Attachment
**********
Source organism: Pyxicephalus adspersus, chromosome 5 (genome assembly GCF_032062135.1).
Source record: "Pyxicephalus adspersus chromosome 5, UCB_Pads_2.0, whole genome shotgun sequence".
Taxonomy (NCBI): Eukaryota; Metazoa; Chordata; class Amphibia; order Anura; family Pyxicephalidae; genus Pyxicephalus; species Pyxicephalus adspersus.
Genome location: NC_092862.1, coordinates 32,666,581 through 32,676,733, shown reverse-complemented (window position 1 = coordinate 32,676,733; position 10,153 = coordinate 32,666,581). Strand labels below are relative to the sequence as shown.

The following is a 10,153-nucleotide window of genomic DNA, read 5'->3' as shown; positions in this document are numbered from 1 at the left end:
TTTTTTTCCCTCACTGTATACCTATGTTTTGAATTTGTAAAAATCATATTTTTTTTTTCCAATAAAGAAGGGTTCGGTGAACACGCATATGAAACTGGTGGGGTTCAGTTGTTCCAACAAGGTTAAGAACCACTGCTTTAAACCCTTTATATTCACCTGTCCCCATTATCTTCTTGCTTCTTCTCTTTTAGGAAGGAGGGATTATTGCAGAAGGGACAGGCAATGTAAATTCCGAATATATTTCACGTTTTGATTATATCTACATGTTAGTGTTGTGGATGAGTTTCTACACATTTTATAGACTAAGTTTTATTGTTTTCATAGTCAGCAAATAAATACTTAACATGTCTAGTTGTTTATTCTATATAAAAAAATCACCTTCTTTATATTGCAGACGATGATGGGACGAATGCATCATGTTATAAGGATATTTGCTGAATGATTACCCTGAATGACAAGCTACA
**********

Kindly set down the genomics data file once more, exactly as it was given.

Source organism: Pyxicephalus adspersus, chromosome 5 (genome assembly GCF_032062135.1).
Source record: "Pyxicephalus adspersus chromosome 5, UCB_Pads_2.0, whole genome shotgun sequence".
Taxonomy (NCBI): Eukaryota; Metazoa; Chordata; class Amphibia; order Anura; family Pyxicephalidae; genus Pyxicephalus; species Pyxicephalus adspersus.
Genome location: NC_092862.1, coordinates 32,666,581 through 32,676,733, shown reverse-complemented (window position 1 = coordinate 32,676,733; position 10,153 = coordinate 32,666,581). Strand labels below are relative to the sequence as shown.

The following is a 10,153-nucleotide window of genomic DNA, read 5'->3' as shown; positions in this document are numbered from 1 at the left end:
TTTTTTTCCCTCACTGTATACCTATGTTTTGAATTTGTAAAAATCATATTTTTTTTTTCCAATAAAGAAGGGTTCGGTGAACACGCATATGAAACTGGTGGGGTTCAGTTGTTCCAACAAGGTTAAGAACCACTGCTTTAAACCCTTTATATTCACCTGTCCCCATTATCTTCTTGCTTCTTCTCTTTTAGGAAGGAGGGATTATTGCAGAAGGGACAGGCAATGTAAATTCCGAATATATTTCACGTTTTGATTATATCTACATGTTAGTGTTGTGGATGAGTTTCTACACATTTTATAGACTAAGTTTTATTGTTTTCATAGTCAGCAAATAAATACTTAACATGTCTAGTTGTTTATTCTATATAAAAAAATCACCTTCTTTATATTGCAGACGATGATGGGACGAATGCATCATGTTATAAGGATATTTGCTGAATGATTACCCTGAATGACAAGCTACA